We’ve become all too familiar with disasters and the whole genre of reporting them (is there a disaster TV cable channel yet?). The reporter, looking like some alien that dropped from the sky, surrounded by a landscape of devastation. There are the stories about hope, the stories about good neighbors, the stories about this or that agency not doing enough, and then there seems to always be the guy who didn’t see it coming. The “I was just going to wait it out” kind of guy. You have to wonder about those people—every siren is going off, the new channels shriller than ever, big winds sweeping through and yet they decide to just sit there until the flood waters come in and they swim through their front door. They just can’t believe that the way things were is all going away.
In the context of something like a hurricane this is unbelievable and yet there are other emergencies that we have to pay attention to as well. These “long emergencies,” as James Howard Kunstler calls them in his book by the same title, are the creeping changes in reality that could be stopped if we decided to change our ways, but are unfortunately unheeded by most. These emergencies are things like our over dependence on a diminishing oil supply or global climate change. Collectively we are sitting on our national couch, wondering if it will be all that bad until the roof comes off.
There are others who are not sitting on the couch, they are preparing for the disaster. These people are setting up small farms, they are learning to live beyond oil, they are developing the skills to live in a post oil economy with resources stretched thin by a warming climate. Many of these people are almost gleeful when speaking of the coming economic and ecological apocalypse—they don’t like the world as it is with its extractive economy. They want to see it end so that a more ecologically sound economy can grow in its place. The artist Banksy has a painting that beautifully illustrates this vision—a pastoral scene in the manner of Constable with a rotted-out car in what looks like pre-industrial field. The message is: this is the ancient/future when the industrial lie runs its inevitable course.
In our gospel for this first Sunday of Advent we see Jesus preaching with a similar apocalyptic glee. The old systems, the old kingdoms are falling away so that God’s kingdom, with all of the power of Christ’s love and righteousness can come in its place. There will be destruction for sure, there will be heartache as the old forms are destroyed, but this is all just the sadness of giving up a lie we’ve lived in too long.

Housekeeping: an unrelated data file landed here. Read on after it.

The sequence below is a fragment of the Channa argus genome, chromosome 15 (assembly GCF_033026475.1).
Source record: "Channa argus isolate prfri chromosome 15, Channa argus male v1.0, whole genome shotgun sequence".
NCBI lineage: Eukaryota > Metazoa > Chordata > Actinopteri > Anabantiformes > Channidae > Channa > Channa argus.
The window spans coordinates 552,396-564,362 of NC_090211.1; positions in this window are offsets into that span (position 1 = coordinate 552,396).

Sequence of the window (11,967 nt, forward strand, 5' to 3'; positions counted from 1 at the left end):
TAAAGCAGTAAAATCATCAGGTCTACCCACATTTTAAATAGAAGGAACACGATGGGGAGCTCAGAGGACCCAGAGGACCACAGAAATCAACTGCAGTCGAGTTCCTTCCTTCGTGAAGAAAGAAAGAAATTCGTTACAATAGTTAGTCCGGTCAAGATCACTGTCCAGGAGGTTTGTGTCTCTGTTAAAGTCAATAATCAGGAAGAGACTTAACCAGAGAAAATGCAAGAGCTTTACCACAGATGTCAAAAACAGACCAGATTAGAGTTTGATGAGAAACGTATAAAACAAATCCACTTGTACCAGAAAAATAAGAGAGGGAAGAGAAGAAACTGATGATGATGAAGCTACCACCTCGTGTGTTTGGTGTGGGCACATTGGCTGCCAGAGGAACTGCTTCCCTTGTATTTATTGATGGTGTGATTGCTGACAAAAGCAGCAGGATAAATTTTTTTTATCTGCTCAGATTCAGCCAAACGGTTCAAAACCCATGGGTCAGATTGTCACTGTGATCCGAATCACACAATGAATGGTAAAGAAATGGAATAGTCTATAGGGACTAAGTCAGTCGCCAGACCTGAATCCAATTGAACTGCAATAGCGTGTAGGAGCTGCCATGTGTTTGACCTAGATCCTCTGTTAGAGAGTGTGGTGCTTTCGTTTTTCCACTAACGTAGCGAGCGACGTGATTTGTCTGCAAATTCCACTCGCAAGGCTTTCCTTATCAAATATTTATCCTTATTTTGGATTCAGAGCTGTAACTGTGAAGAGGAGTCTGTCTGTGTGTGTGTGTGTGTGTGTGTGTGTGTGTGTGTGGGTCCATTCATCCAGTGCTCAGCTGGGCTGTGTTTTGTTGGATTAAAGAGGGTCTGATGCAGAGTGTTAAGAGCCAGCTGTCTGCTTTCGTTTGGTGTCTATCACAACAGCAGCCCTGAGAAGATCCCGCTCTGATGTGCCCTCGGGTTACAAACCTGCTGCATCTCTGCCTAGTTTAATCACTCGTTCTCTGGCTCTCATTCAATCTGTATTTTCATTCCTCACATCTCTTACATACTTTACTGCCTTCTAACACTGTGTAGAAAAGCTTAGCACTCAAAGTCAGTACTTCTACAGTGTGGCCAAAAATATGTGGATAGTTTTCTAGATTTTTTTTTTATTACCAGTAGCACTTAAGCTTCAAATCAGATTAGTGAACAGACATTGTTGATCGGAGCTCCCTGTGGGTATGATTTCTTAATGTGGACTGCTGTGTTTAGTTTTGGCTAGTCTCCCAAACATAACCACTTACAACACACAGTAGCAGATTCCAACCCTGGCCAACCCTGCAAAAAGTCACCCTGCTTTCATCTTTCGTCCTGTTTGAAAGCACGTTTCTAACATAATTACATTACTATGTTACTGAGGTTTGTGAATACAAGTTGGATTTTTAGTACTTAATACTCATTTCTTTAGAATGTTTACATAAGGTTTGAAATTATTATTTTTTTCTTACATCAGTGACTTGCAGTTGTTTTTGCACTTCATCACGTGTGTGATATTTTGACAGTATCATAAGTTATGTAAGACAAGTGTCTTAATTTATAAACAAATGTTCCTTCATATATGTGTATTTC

There are many Jesus tells us, who “will faint from fear and foreboding of what is coming upon the world, for the powers of the heavens will be shaken.” These are the people on the couch with the roof blown off—the floodwaters coming through the door. This is not to be the position of the disciples. Instead, the disciples should get ready for the new kingdom rather than desperately hold onto the old ways: “Be on guard so that your hearts are not weighed down with dissipation and drunkenness and the worries of this life, and that day catch you unexpectedly, like a trap.”
We who are ready to welcome this new kingdom of God should be like those small farmers who are learning how to plow with a mule or grow food without synthetic fertilizers, not as some abstract hobby, but as preparation for the world that will come. But how do we do this? We get some hints in our epistle reading where Paul prays, “may the Lord make you increase and abound in love for one another and for all” and “may he so strengthen your hearts in holiness that you may be blameless before our God and Father at the coming of our Lord Jesus with all his saints.”
Our task now is to gather and become communities of agape, outposts of the kingdom where we learn to love each other and move our lives ever more closely to the pattern of Christ. Our churches are where we start this work—calling each other to get off the couch of the world as it is and preparing for a world where God reigns in justice, love and goodness.